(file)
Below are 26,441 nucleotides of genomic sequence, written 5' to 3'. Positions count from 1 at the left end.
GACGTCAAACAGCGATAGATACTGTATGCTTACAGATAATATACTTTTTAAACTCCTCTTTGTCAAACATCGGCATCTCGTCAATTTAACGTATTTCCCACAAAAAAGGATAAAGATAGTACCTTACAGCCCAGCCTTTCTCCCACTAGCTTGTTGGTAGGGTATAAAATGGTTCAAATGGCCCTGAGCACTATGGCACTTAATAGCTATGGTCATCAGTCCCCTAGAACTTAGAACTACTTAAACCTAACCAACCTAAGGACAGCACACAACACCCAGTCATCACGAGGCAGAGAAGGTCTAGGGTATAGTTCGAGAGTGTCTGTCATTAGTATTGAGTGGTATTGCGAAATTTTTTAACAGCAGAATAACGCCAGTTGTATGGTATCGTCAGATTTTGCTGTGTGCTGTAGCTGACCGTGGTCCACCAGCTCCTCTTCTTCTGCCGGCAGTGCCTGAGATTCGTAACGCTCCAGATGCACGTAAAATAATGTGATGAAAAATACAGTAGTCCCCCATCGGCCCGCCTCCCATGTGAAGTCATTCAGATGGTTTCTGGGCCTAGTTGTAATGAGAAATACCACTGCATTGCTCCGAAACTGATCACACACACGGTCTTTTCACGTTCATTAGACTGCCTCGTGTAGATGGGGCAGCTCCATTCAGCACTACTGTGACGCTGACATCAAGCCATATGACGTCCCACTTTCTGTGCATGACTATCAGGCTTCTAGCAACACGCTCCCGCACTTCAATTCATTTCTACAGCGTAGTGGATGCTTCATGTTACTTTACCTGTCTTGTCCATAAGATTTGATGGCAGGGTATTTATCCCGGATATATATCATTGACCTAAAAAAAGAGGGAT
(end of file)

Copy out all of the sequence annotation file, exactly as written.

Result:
Below are 26,441 nucleotides of genomic sequence, written 5' to 3'. Positions count from 1 at the left end.
GACGTCAAACAGCGATAGATACTGTATGCTTACAGATAATATACTTTTTAAACTCCTCTTTGTCAAACATCGGCATCTCGTCAATTTAACGTATTTCCCACAAAAAAGGATAAAGATAGTACCTTACAGCCCAGCCTTTCTCCCACTAGCTTGTTGGTAGGGTATAAAATGGTTCAAATGGCCCTGAGCACTATGGCACTTAATAGCTATGGTCATCAGTCCCCTAGAACTTAGAACTACTTAAACCTAACCAACCTAAGGACAGCACACAACACCCAGTCATCACGAGGCAGAGAAGGTCTAGGGTATAGTTCGAGAGTGTCTGTCATTAGTATTGAGTGGTATTGCGAAATTTTTTAACAGCAGAATAACGCCAGTTGTATGGTATCGTCAGATTTTGCTGTGTGCTGTAGCTGACCGTGGTCCACCAGCTCCTCTTCTTCTGCCGGCAGTGCCTGAGATTCGTAACGCTCCAGATGCACGTAAAATAATGTGATGAAAAATACAGTAGTCCCCCATCGGCCCGCCTCCCATGTGAAGTCATTCAGATGGTTTCTGGGCCTAGTTGTAATGAGAAATACCACTGCATTGCTCCGAAACTGATCACACACACGGTCTTTTCACGTTCATTAGACTGCCTCGTGTAGATGGGGCAGCTCCATTCAGCACTACTGTGACGCTGACATCAAGCCATATGACGTCCCACTTTCTGTGCATGACTATCAGGCTTCTAGCAACACGCTCCCGCACTTCAATTCATTTCTACAGCGTAGTGGATGCTTCATGTTACTTTACCTGTCTTGTCCATAAGATTTGATGGCAGGGTATTTATCCCGGATATATATCATTGACCTAAAAAAAGAGGGAT